I think a great leader leads by example. It’s not when the lights are on and the big game is going that matters. It’s the everyday dedication to building a team, company, and culture to make others successful around you. In business and team sports, you cannot win with one person—investing time wisely in your entire team is key. I think being a positive person and having a culture that [embraces failure] allows the team to push boundaries. It’s ok to fail when you learn and can leverage those lessons to build better products.
It is well documented that diversity in an organization contributes to better overall performance. What changes have you noticed when it comes to women in decision-making roles within the sports community?
Sports has seen more women in both management and field roles as coaches and referees in the past few years. This progress has been a huge leap forward and can pave the way to very different looking leagues in five to ten years. Many leagues have put together diversity programs that I think are helping to create more space in different departments. I’m hopeful that there will be positive metrics out of these initiatives. If not, I would hope to see league policy decisions to change the ratio of women.
Which organizations have done a good job of including women in leadership and decision-making roles?
The Toronto Raptors are one of the best examples in sports for having women in leadership positions. They not only lead in terms of diversity, but they are currently NBA champions. Masai Ujiri, President of the Raptors, says “he’s damn proud” to have 14 women work for them. I’m proud they’re in Toronto. It certainly sets the tone by incorporating more diversity and women in a winning organization. I hope other teams take note.
What are some major changes that the industry needs to make in order to keep moving forward?
I think more women need to be promoted to leadership positions to see change. I don’t buy into the pipeline problem. I know there are many well-educated, experienced women that are passed over at every level in business. I also think you have to have recruitment and HR practices that cast a wider net than the traditional hires. We see women, especially BIPOC women, not included in many job searches. I know it’s not an easy problem to answer but there are great people that are far more educated than me in this area who are working on it.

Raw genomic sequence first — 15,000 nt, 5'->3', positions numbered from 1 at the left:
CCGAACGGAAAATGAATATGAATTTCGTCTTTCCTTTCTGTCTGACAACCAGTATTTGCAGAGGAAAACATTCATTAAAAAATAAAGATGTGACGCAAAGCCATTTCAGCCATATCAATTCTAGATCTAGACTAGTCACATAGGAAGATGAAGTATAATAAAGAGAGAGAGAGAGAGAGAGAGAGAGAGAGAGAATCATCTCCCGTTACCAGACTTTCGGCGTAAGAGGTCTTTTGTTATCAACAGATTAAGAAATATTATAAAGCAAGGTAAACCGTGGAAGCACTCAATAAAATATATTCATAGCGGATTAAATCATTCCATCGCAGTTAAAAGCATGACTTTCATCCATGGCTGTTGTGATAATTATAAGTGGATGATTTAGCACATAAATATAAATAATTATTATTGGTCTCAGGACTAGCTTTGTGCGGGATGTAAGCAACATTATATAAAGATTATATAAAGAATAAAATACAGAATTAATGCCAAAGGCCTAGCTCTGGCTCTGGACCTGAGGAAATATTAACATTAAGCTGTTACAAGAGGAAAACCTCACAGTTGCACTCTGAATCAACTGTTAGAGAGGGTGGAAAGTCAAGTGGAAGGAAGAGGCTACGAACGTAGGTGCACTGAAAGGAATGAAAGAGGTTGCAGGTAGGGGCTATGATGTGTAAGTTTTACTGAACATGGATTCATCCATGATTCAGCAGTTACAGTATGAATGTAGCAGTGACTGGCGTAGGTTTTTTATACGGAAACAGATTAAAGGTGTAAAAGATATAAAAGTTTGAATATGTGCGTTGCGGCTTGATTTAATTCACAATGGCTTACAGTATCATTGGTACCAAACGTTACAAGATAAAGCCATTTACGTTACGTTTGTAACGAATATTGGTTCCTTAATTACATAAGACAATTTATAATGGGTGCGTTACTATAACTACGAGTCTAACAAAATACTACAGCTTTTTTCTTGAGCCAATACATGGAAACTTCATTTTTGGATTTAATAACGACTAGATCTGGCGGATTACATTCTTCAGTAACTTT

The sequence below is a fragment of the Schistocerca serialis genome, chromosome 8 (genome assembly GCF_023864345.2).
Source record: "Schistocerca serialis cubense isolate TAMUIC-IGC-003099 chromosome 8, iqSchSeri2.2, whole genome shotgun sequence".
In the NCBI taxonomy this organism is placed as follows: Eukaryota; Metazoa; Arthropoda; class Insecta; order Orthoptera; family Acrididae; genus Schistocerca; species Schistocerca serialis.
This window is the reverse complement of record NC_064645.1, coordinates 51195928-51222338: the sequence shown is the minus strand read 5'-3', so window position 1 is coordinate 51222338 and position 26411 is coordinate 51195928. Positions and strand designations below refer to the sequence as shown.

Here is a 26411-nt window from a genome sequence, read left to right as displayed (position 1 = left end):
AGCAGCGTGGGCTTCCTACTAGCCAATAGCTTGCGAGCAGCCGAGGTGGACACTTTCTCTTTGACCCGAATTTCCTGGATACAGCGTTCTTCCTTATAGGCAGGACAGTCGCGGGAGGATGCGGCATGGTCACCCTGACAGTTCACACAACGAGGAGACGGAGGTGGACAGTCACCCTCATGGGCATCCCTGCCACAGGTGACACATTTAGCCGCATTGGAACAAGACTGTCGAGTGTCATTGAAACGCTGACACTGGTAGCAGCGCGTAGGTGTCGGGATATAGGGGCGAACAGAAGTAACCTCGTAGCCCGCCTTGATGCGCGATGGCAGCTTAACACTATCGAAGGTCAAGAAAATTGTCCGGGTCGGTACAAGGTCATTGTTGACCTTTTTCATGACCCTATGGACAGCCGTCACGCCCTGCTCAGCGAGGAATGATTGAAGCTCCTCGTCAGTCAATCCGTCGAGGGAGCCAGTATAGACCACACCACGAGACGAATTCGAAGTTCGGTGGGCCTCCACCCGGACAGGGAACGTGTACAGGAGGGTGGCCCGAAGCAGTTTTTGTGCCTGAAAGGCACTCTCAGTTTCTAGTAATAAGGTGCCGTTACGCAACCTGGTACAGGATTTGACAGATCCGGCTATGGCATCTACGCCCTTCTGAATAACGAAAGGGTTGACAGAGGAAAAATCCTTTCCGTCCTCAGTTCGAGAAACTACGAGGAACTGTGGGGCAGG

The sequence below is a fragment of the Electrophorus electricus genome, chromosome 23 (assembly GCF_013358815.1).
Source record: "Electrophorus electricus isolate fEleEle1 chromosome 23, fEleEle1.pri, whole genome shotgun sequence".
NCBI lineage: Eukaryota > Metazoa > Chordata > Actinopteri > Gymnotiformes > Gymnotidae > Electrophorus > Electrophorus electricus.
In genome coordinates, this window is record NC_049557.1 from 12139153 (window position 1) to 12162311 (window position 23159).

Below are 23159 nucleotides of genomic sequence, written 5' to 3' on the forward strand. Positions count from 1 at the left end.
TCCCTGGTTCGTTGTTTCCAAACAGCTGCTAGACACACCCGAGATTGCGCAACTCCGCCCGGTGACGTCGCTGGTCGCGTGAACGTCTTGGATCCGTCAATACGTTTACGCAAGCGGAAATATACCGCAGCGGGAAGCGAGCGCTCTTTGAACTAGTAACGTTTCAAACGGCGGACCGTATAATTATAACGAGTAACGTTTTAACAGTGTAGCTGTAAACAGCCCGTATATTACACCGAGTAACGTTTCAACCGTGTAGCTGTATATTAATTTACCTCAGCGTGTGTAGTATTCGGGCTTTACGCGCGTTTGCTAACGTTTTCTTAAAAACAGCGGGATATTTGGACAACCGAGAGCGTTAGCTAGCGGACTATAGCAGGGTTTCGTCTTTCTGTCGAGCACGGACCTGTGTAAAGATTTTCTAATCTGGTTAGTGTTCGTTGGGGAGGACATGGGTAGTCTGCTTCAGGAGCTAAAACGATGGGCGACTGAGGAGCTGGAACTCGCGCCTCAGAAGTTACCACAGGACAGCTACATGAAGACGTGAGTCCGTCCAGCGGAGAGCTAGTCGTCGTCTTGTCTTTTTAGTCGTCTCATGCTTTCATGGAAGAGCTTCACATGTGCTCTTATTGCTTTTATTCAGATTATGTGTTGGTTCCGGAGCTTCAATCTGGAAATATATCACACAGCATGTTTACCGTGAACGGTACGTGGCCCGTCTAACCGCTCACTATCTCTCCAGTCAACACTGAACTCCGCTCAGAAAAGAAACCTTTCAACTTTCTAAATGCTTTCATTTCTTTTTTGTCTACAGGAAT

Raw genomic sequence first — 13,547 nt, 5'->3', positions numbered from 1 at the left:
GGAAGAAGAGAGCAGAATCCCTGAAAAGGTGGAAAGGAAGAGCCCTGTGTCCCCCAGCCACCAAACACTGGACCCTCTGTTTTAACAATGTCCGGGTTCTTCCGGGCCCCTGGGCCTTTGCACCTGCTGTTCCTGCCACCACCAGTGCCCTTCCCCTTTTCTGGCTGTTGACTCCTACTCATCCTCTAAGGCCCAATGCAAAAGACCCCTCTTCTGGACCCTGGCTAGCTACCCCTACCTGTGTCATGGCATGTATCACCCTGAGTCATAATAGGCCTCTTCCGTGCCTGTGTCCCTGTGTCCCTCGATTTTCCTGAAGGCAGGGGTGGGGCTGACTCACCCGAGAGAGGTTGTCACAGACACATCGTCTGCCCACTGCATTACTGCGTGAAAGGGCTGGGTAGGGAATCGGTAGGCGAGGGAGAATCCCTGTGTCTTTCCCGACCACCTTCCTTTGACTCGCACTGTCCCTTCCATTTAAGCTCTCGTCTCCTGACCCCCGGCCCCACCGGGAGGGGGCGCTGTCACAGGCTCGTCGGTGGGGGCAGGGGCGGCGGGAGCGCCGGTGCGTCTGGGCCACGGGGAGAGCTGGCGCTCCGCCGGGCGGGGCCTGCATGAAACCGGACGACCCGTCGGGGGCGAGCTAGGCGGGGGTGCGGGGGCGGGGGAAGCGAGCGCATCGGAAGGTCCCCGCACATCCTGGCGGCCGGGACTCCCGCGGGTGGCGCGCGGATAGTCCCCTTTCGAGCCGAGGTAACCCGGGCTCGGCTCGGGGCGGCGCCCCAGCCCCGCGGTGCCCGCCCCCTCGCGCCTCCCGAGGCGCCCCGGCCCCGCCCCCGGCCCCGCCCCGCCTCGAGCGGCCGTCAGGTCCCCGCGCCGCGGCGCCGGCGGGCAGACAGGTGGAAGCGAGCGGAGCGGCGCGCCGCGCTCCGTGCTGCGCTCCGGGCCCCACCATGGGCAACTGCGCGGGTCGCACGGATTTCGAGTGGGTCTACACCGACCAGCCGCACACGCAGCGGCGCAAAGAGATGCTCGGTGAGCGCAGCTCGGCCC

Has the quarantine provided you any new insight or time to reflect on how the sports community can embrace technology?
The COVID-19 period has given the sports space a time to reflect. We have a lot of demand from many clients wanting to put more time and effort into understanding how to leverage analytics. The time off from live sports has provided them a runway to focus more on analytics and how they can win from these new data sets.
My team at Stathletes also worked on a PPE dashboard for a group of epidemiologists and infectious disease doctors in Toronto. So, we realized that our skillsets really do transcend sports, too. It felt great to work on a project that is helping hospitals and policymakers manage PPE supplies.
What is the best advice that you would give to other founders?
Enjoy the journey and trust the process. I didn’t realize that some stages were incredibly fun when building a company until they had passed. If you go in with the mindset of making the best of every situation, you will never be disappointed. There are always new opportunities. Failure is never an end for me, it’s only the beginning of a new idea.